4. Dizziness and headaches

Regular dizzy spells and headaches can indicate that there is insufficient blood circulating to the brain.

When circulation is healthy, vital nutrients and oxygen are transported to cells in the brain, whilst waste products are removed. If the areas responsible for balance and posture fail to get sufficient oxygen or nutrients, however, they can't function properly, resulting in light-headedness or fainting.

What can you do?

  • Move slowly when getting up or sitting down as this is when dizziness is most likely to occur.
  • Relaxation techniques can improve circulation. Try yoga, meditation or deep breathing techniques to see if these work for you.

5. Numbness/pins and needles

Frequent numbness or pins and needles (a tingling sensation) in the extremities could suggest that blood supply to the nerves, which relay messages around the body from the brain, is being restricted.

This means that the brain can't receive the information it needs from the nerves, whilst the nerves themselves don't receive sufficient oxygen from the blood.

We sometimes experience this when sitting in a particular position, or when lying in bed at night, as nerves are pinched. If you find this happens more frequently, however, it could suggest there are issues with your overall circulation.

What can you do?


6. Poor memory

As already mentioned, bad circulation may reduce the amount of blood that reaches the brain. This can make it harder to concentrate, plus memory problems may develop as well.

What can you do?

  • Make sure your brain doesn't get lazy! Keep it working by doing puzzles, reading and exercise.
  • Keep yourself organised to avoid feeling overwhelmed. Invest in a diary or use the calendar on your phone to plan your days in advance.

8. Varicose veins

Poor circulation through the veins means blood will struggle to move from the lower half of the body, to the heart. This causes blood to collect in the veins which can cause a problem known as varicose veins.
The symptoms of varicose vein include:

What can you do?

7. Swelling

Swelling and water retention, especially in the feet, ankles and legs, can be caused by poor circulation. This build-up of fluid is known as oedema and, as well as swelling, it can make the skin can appear shiny, stretched, painful, stiff and warm.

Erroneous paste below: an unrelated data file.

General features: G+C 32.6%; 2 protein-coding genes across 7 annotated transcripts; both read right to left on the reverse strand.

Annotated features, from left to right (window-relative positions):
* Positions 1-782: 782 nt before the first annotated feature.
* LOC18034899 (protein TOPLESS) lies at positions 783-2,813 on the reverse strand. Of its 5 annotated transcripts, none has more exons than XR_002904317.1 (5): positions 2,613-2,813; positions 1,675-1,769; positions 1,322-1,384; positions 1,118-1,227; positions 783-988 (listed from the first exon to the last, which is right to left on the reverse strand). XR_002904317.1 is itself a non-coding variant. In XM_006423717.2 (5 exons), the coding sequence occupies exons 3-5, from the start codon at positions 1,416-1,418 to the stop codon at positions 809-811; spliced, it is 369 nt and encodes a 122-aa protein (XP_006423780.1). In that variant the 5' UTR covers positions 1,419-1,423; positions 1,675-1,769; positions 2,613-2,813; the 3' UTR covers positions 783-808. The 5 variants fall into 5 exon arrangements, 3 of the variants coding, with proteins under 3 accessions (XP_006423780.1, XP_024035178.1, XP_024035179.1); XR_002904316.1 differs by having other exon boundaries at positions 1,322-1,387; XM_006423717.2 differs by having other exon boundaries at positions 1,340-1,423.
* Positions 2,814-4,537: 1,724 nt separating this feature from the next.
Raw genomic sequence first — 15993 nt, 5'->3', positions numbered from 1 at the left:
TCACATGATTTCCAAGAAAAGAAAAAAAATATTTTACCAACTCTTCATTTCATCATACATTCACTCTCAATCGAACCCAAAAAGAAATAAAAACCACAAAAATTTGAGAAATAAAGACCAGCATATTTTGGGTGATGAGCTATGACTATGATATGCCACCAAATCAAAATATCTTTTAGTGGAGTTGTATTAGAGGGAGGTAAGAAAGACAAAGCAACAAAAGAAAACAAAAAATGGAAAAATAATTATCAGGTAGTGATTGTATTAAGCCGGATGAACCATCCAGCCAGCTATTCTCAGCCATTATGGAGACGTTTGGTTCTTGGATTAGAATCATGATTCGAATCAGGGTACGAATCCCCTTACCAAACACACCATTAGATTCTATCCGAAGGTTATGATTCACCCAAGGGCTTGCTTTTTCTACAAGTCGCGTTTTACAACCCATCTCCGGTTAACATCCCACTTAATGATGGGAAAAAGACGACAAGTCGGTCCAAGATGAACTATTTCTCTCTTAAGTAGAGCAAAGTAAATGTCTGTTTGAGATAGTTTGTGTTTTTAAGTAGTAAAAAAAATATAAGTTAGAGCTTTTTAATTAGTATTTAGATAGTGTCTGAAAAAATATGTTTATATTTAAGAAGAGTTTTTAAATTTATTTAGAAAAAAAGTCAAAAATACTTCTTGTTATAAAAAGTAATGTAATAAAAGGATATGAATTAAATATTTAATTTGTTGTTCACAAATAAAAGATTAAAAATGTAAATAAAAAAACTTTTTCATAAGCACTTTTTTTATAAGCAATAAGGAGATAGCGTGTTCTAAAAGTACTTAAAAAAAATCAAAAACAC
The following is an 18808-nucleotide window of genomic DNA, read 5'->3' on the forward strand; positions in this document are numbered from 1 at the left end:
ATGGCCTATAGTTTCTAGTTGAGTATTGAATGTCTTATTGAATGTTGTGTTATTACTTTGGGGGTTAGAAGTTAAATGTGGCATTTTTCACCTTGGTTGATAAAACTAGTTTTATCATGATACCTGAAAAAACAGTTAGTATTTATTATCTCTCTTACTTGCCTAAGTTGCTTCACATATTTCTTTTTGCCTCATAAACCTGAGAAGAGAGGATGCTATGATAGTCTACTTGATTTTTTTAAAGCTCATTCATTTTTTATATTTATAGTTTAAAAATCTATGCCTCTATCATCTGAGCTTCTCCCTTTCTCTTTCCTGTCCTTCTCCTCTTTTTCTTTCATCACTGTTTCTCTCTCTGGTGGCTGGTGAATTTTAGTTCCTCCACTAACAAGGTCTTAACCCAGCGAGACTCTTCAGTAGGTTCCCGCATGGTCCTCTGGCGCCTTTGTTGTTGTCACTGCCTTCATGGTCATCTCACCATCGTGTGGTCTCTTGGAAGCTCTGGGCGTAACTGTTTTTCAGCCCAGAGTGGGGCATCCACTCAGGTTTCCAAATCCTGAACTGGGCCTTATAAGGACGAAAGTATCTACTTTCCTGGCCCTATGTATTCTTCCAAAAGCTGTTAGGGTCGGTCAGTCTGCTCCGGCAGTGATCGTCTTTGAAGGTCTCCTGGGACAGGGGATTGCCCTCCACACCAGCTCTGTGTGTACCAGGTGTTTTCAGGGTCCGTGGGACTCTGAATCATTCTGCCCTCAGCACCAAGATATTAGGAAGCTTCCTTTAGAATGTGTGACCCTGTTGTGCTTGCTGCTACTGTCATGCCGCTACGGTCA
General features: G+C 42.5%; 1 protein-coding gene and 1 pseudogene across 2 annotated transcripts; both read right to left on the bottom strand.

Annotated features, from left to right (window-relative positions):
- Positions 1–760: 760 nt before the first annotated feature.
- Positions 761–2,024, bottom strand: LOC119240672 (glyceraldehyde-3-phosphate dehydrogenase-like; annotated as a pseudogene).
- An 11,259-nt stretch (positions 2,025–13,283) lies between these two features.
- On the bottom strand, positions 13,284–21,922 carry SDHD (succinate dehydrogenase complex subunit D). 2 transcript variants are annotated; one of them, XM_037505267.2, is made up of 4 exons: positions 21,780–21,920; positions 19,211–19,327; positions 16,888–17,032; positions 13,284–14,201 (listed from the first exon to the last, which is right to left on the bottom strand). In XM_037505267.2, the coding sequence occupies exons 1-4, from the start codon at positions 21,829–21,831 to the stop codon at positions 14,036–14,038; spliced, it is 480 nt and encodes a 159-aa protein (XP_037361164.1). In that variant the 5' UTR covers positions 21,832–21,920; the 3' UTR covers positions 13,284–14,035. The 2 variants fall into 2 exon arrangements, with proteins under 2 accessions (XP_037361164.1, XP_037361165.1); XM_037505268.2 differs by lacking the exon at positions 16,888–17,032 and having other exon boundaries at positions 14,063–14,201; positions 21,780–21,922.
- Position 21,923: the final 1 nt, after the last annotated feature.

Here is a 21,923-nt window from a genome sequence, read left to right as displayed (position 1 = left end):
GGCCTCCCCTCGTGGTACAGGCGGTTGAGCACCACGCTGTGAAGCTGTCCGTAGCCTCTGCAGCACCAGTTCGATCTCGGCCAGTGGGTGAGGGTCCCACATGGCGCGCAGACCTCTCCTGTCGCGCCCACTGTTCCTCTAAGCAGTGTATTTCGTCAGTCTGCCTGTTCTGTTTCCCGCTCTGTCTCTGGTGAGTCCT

Oedema can also occur when blood collects in the area, causing pressure to build. The result is that fluid from blood vessels cannot reach surrounding areas.

The problem can be caused by inactivity, as well as injury, infection, being overweight and poor diet.

What can you do?

  • This kind of problem usually goes away by itself after a few days, though you should always see you doctor if it persists any longer.
  • Excess weight can cause oedema so look at ways to manage the problem. Read our blog 'Battling body weight – exercise and diet tips' for information.
  • Regularly wash, dry and moisturise your feet to keep away any infections.

9. Muscle cramp

Pain, mainly in the arms, legs, feet and hands is yet another sign of poor circulation as oxygen and nutrients cannot reach the limbs properly.
This problem can get worse if you've been sitting in the same position for a while, hence why it becomes more noticeable at night, or if you work a sedentary job.

What can you do?

  • Eat more magnesium-rich foods like spinach and nuts. Magnesium can go some way to reducing cramp.
  • Cut down your caffeine intake as these can contribute to dehydration, which may worsen cramp. Herbal teas like lemon and ginger make a good alternative, as does our coffee substitute Bambu.